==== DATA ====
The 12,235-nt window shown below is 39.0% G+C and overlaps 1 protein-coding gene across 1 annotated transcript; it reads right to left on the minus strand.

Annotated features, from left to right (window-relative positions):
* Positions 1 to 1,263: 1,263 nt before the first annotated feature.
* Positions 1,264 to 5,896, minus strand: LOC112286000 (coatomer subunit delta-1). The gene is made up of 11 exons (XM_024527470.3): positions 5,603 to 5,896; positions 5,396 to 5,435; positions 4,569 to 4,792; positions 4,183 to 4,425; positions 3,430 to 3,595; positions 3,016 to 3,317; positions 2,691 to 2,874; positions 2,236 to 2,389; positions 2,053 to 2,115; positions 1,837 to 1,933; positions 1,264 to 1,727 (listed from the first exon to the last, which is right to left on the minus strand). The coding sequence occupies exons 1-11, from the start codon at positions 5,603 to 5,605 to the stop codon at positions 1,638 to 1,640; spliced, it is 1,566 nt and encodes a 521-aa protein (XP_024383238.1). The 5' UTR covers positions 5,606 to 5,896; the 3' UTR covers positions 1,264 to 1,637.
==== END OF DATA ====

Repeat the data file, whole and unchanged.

The 12,235-nt window shown below is 39.0% G+C and overlaps 1 protein-coding gene across 1 annotated transcript; it reads right to left on the minus strand.

Annotated features, from left to right (window-relative positions):
* Positions 1 to 1,263: 1,263 nt before the first annotated feature.
* Positions 1,264 to 5,896, minus strand: LOC112286000 (coatomer subunit delta-1). The gene is made up of 11 exons (XM_024527470.3): positions 5,603 to 5,896; positions 5,396 to 5,435; positions 4,569 to 4,792; positions 4,183 to 4,425; positions 3,430 to 3,595; positions 3,016 to 3,317; positions 2,691 to 2,874; positions 2,236 to 2,389; positions 2,053 to 2,115; positions 1,837 to 1,933; positions 1,264 to 1,727 (listed from the first exon to the last, which is right to left on the minus strand). The coding sequence occupies exons 1-11, from the start codon at positions 5,603 to 5,605 to the stop codon at positions 1,638 to 1,640; spliced, it is 1,566 nt and encodes a 521-aa protein (XP_024383238.1). The 5' UTR covers positions 5,606 to 5,896; the 3' UTR covers positions 1,264 to 1,637.